India has reported more coronavirus deaths in a single day than any other country at any time during the pandemic, while infections continued to spread through vast rural areas with weak health systems.
The Health Ministry reported a record 4,529 deaths on Wednesday, driving India’s confirmed fatalities to 283,248.
It also reported 267,334 new infections, as daily cases remained below 300,000 for the third consecutive day. The numbers are almost certainly undercounts.
The previous record for most daily deaths from the coronavirus was set on January 12 in the United States, when 4,475 people died, according to data from Johns Hopkins University.
With over 25 million cases since the pandemic began, India’s confirmed infections are second only to the US.
Experts say new infections in India, which had been rising steeply, may finally be slowing.
But deaths have continued to rise and hospitals are still crowded with patients. Over the last month, India’s COVID-19 fatalities have jumped six-fold.
While megacities such as Mumbai and New Delhi have seen signs of improvement in recent days, there is concern that the virus is spreading through the vast countryside where a majority of the people live and where health care and testing are limited.
The situation is particularly alarming in Uttar Pradesh, India’s most-populous state with 200 million people, where a court Monday said citizens have been left “at God’s mercy.”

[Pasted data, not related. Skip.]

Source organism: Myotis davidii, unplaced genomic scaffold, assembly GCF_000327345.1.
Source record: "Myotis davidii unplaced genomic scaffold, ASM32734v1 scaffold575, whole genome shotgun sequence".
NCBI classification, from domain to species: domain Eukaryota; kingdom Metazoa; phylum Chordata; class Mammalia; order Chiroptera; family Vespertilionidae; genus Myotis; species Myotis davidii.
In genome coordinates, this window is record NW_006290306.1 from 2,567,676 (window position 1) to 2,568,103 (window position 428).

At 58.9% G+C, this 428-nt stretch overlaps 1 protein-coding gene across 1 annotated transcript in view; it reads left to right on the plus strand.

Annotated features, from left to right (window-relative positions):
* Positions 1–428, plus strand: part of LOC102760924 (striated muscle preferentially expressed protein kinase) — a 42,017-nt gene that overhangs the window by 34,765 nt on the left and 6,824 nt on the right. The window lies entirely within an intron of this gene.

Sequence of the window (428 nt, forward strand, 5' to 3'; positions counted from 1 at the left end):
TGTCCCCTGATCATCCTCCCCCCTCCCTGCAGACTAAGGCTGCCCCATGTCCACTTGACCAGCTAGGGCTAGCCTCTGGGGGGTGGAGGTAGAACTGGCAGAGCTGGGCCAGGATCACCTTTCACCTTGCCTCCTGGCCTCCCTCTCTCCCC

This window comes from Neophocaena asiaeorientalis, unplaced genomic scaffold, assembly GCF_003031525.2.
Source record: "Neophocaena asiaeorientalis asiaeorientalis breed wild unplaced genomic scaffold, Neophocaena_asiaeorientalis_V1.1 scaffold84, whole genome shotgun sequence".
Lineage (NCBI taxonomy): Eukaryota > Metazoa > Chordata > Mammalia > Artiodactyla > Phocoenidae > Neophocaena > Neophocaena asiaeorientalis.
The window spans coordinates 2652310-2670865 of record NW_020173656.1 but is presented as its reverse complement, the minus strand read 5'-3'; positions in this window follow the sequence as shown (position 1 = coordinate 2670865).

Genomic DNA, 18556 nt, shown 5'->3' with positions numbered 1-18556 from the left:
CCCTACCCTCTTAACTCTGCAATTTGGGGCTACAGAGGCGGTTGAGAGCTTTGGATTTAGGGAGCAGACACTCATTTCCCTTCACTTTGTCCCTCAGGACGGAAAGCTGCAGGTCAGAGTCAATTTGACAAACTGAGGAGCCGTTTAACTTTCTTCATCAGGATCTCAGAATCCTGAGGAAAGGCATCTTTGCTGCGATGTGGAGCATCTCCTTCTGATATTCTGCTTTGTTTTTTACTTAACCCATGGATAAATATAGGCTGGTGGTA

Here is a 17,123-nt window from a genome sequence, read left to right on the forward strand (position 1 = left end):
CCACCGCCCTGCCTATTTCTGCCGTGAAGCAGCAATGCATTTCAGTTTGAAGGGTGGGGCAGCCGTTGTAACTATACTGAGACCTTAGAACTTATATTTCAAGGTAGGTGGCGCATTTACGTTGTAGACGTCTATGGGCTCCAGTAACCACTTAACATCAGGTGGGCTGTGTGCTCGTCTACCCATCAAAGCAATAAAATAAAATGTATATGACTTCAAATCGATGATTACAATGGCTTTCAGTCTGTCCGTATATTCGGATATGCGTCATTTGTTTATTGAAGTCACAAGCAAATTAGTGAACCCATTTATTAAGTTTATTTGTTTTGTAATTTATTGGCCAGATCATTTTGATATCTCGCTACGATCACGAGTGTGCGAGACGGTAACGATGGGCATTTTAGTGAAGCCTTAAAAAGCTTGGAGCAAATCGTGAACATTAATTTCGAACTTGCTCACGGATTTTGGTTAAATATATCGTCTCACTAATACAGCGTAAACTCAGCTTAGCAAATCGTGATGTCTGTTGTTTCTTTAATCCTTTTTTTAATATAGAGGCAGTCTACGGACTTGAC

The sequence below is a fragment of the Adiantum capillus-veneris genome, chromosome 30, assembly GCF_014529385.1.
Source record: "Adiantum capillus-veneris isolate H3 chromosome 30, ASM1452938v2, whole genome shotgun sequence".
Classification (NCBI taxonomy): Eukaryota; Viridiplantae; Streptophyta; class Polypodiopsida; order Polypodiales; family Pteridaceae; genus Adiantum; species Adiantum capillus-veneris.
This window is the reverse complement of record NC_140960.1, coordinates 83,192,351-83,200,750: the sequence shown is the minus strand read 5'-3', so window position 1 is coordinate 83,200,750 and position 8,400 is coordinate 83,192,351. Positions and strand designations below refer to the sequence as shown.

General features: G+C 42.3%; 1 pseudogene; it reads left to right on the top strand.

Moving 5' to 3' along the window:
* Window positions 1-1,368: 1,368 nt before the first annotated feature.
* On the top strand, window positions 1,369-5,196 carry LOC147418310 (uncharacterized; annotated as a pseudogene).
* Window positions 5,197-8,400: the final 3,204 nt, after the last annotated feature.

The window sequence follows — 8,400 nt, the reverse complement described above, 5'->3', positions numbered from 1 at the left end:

Even though new cases have been declining over the past week, the state has more than 136,000 confirmed active infections.
Health experts say the true extent of the virus is hard to gauge, in part because of weak data, and that the government response has come too late.
“The national story hid what was going on in rural India and it continues to be fairly invisible,” said Murad Banaji, a mathematician modeling India’s cases.
In many parts of Uttar Pradesh, people are dying of fever and breathlessness even before getting tested for coronavirus.
Crematoriums have run out of wood and hundreds of bodies are washing up on the banks of the Ganges River.
“The villagers often ignore fever and body ache. Before the relatives can understand what is happening, the patient dies,” said Raja Bhaiya of the nonprofit group Vidya Dham Samiti, which works to raise awareness about the pandemic in the state’s Banda district.
Bhaiya said the “only testimony of death in the village is the cries of women and children, and these cries are very frequent now.”
India’s vaccination drive is also faltering just at the time when it is needed the most. The number of daily administered doses has fallen by about half over the last six weeks, from a high of 4 million a day on April 2 to around 2 million or less this week. Many states say they don’t have enough vaccine to administer.—AFP